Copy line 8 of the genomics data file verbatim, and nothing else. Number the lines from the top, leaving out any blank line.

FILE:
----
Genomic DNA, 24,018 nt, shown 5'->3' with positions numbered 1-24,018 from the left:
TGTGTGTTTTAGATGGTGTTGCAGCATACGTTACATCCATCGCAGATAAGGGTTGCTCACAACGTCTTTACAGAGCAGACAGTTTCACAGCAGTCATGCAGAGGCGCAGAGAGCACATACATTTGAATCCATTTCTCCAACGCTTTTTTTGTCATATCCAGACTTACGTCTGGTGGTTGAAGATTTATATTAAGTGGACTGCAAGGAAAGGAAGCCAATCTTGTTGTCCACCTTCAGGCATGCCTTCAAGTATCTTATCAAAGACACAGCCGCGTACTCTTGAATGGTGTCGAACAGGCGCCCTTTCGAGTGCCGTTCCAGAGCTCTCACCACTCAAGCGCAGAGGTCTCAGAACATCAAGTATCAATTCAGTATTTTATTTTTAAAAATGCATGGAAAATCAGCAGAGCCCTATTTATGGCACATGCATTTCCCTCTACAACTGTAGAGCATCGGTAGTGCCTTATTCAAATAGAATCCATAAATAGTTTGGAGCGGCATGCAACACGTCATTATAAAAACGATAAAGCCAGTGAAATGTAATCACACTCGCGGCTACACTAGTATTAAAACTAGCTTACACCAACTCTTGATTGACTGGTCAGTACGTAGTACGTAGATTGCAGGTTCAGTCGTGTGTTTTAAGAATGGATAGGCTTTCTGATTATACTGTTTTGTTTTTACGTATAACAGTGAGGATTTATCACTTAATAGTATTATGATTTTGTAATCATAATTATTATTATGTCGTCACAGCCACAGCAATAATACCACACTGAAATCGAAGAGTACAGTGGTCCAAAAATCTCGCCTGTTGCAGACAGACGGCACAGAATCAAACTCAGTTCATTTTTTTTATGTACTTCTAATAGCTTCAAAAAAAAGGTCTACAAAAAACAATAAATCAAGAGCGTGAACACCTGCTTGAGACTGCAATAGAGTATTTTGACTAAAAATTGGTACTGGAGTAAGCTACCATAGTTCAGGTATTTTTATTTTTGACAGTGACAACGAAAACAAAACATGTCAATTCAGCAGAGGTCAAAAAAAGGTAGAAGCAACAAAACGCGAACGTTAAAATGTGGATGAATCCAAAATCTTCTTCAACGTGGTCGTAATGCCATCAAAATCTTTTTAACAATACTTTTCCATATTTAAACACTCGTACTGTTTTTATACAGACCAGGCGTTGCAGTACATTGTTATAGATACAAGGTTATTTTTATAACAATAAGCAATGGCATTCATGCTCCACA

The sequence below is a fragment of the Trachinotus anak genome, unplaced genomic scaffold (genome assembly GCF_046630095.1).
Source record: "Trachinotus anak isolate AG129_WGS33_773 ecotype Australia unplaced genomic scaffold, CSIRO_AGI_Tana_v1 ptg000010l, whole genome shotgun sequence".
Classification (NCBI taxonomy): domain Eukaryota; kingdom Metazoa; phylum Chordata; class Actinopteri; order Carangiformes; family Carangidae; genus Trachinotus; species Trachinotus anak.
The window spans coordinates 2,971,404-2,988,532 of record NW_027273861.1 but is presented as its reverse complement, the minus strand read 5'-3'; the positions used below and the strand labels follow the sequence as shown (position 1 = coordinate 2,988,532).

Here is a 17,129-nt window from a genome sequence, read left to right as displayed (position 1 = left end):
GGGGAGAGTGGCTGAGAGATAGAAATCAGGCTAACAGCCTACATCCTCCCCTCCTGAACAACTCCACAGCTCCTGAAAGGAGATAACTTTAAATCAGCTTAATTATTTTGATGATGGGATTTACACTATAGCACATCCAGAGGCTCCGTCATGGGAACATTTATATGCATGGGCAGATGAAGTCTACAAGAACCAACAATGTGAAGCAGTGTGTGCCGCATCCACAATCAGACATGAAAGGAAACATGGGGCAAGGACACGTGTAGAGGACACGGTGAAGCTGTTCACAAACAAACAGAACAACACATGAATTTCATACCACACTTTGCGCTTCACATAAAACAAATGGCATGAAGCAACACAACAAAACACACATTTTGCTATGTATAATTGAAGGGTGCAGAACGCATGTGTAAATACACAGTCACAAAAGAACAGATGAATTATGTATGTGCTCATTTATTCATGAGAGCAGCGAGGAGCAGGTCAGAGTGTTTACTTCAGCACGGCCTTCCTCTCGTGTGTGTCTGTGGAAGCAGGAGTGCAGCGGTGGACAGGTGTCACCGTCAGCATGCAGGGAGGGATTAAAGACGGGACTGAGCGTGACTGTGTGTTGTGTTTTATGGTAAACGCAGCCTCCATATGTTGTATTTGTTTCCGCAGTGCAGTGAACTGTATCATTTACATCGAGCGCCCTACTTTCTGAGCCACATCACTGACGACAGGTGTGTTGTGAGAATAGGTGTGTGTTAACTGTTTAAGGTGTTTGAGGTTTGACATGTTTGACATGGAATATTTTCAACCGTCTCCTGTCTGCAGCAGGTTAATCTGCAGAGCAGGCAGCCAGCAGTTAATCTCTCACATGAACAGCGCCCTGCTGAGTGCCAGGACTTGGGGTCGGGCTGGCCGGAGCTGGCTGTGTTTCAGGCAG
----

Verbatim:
GGGGAGAGTGGCTGAGAGATAGAAATCAGGCTAACAGCCTACATCCTCCCCTCCTGAACAACTCCACAGCTCCTGAAAGGAGATAACTTTAAATCAGCTTAATTATTTTGATGATGGGATTTACACTATAGCACATCCAGAGGCTCCGTCATGGGAACATTTATATGCATGGGCAGATGAAGTCTACAAGAACCAACAATGTGAAGCAGTGTGTGCCGCATCCACAATCAGACATGAAAGGAAACATGGGGCAAGGACACGTGTAGAGGACACGGTGAAGCTGTTCACAAACAAACAGAACAACACATGAATTTCATACCACACTTTGCGCTTCACATAAAACAAATGGCATGAAGCAACACAACAAAACACACATTTTGCTATGTATAATTGAAGGGTGCAGAACGCATGTGTAAATACACAGTCACAAAAGAACAGATGAATTATGTATGTGCTCATTTATTCATGAGAGCAGCGAGGAGCAGGTCAGAGTGTTTACTTCAGCACGGCCTTCCTCTCGTGTGTGTCTGTGGAAGCAGGAGTGCAGCGGTGGACAGGTGTCACCGTCAGCATGCAGGGAGGGATTAAAGACGGGACTGAGCGTGACTGTGTGTTGTGTTTTATGGTAAACGCAGCCTCCATATGTTGTATTTGTTTCCGCAGTGCAGTGAACTGTATCATTTACATCGAGCGCCCTACTTTCTGAGCCACATCACTGACGACAGGTGTGTTGTGAGAATAGGTGTGTGTTAACTGTTTAAGGTGTTTGAGGTTTGACATGTTTGACATGGAATATTTTCAACCGTCTCCTGTCTGCAGCAGGTTAATCTGCAGAGCAGGCAGCCAGCAGTTAATCTCTCACATGAACAGCGCCCTGCTGAGTGCCAGGACTTGGGGTCGGGCTGGCCGGAGCTGGCTGTGTTTCAGGCAG